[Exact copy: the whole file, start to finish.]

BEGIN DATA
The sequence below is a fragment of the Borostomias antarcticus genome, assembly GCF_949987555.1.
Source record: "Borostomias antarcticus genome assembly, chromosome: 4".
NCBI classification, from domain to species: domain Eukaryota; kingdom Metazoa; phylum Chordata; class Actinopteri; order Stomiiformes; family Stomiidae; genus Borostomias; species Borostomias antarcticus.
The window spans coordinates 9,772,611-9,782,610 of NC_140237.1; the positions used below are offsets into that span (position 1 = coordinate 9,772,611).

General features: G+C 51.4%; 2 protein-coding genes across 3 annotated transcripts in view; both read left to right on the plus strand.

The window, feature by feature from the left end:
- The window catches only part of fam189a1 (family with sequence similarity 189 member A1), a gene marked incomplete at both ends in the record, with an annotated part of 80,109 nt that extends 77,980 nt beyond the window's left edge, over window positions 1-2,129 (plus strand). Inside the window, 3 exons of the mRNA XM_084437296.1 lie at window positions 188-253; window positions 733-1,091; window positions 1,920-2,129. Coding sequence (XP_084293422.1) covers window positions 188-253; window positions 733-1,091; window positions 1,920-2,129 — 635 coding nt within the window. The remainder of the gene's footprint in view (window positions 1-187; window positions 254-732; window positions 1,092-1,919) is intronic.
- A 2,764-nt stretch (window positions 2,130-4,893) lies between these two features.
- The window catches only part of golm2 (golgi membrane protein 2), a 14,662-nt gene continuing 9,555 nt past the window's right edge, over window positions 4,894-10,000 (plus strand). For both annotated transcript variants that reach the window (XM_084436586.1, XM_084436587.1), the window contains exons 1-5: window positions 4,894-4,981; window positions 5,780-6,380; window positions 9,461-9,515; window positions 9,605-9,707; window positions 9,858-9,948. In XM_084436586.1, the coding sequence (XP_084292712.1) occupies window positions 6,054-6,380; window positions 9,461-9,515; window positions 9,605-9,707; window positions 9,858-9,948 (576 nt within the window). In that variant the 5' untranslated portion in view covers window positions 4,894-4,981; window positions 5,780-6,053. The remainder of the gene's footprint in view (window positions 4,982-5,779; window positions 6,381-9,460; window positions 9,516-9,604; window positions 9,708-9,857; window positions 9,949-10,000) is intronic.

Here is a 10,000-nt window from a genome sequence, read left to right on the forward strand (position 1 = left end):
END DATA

The sequence below is a fragment of the Borostomias antarcticus genome, assembly GCF_949987555.1.
Source record: "Borostomias antarcticus genome assembly, chromosome: 4".
NCBI classification, from domain to species: domain Eukaryota; kingdom Metazoa; phylum Chordata; class Actinopteri; order Stomiiformes; family Stomiidae; genus Borostomias; species Borostomias antarcticus.
The window spans coordinates 9,772,611-9,782,610 of NC_140237.1; the positions used below are offsets into that span (position 1 = coordinate 9,772,611).

General features: G+C 51.4%; 2 protein-coding genes across 3 annotated transcripts in view; both read left to right on the plus strand.

The window, feature by feature from the left end:
- The window catches only part of fam189a1 (family with sequence similarity 189 member A1), a gene marked incomplete at both ends in the record, with an annotated part of 80,109 nt that extends 77,980 nt beyond the window's left edge, over window positions 1-2,129 (plus strand). Inside the window, 3 exons of the mRNA XM_084437296.1 lie at window positions 188-253; window positions 733-1,091; window positions 1,920-2,129. Coding sequence (XP_084293422.1) covers window positions 188-253; window positions 733-1,091; window positions 1,920-2,129 — 635 coding nt within the window. The remainder of the gene's footprint in view (window positions 1-187; window positions 254-732; window positions 1,092-1,919) is intronic.
- A 2,764-nt stretch (window positions 2,130-4,893) lies between these two features.
- The window catches only part of golm2 (golgi membrane protein 2), a 14,662-nt gene continuing 9,555 nt past the window's right edge, over window positions 4,894-10,000 (plus strand). For both annotated transcript variants that reach the window (XM_084436586.1, XM_084436587.1), the window contains exons 1-5: window positions 4,894-4,981; window positions 5,780-6,380; window positions 9,461-9,515; window positions 9,605-9,707; window positions 9,858-9,948. In XM_084436586.1, the coding sequence (XP_084292712.1) occupies window positions 6,054-6,380; window positions 9,461-9,515; window positions 9,605-9,707; window positions 9,858-9,948 (576 nt within the window). In that variant the 5' untranslated portion in view covers window positions 4,894-4,981; window positions 5,780-6,053. The remainder of the gene's footprint in view (window positions 4,982-5,779; window positions 6,381-9,460; window positions 9,516-9,604; window positions 9,708-9,857; window positions 9,949-10,000) is intronic.

Here is a 10,000-nt window from a genome sequence, read left to right on the forward strand (position 1 = left end):